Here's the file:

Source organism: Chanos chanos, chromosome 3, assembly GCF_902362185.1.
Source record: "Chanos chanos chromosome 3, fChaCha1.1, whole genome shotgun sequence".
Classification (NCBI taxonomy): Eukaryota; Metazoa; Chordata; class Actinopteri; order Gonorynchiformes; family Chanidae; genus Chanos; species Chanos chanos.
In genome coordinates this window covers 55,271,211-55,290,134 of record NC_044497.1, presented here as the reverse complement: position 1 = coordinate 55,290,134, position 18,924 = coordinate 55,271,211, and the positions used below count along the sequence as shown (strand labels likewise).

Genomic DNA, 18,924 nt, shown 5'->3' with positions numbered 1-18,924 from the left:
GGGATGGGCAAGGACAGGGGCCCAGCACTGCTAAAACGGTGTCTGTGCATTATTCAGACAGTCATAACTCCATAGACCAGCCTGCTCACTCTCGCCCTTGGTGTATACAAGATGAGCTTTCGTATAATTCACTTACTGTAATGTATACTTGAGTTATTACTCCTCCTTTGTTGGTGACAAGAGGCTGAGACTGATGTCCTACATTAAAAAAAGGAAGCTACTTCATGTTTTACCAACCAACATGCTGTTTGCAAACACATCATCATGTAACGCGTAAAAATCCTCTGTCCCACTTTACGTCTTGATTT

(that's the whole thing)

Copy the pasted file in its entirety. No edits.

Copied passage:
Source organism: Chanos chanos, chromosome 3, assembly GCF_902362185.1.
Source record: "Chanos chanos chromosome 3, fChaCha1.1, whole genome shotgun sequence".
Classification (NCBI taxonomy): Eukaryota; Metazoa; Chordata; class Actinopteri; order Gonorynchiformes; family Chanidae; genus Chanos; species Chanos chanos.
In genome coordinates this window covers 55,271,211-55,290,134 of record NC_044497.1, presented here as the reverse complement: position 1 = coordinate 55,290,134, position 18,924 = coordinate 55,271,211, and the positions used below count along the sequence as shown (strand labels likewise).

Genomic DNA, 18,924 nt, shown 5'->3' with positions numbered 1-18,924 from the left:
GGGATGGGCAAGGACAGGGGCCCAGCACTGCTAAAACGGTGTCTGTGCATTATTCAGACAGTCATAACTCCATAGACCAGCCTGCTCACTCTCGCCCTTGGTGTATACAAGATGAGCTTTCGTATAATTCACTTACTGTAATGTATACTTGAGTTATTACTCCTCCTTTGTTGGTGACAAGAGGCTGAGACTGATGTCCTACATTAAAAAAAGGAAGCTACTTCATGTTTTACCAACCAACATGCTGTTTGCAAACACATCATCATGTAACGCGTAAAAATCCTCTGTCCCACTTTACGTCTTGATTT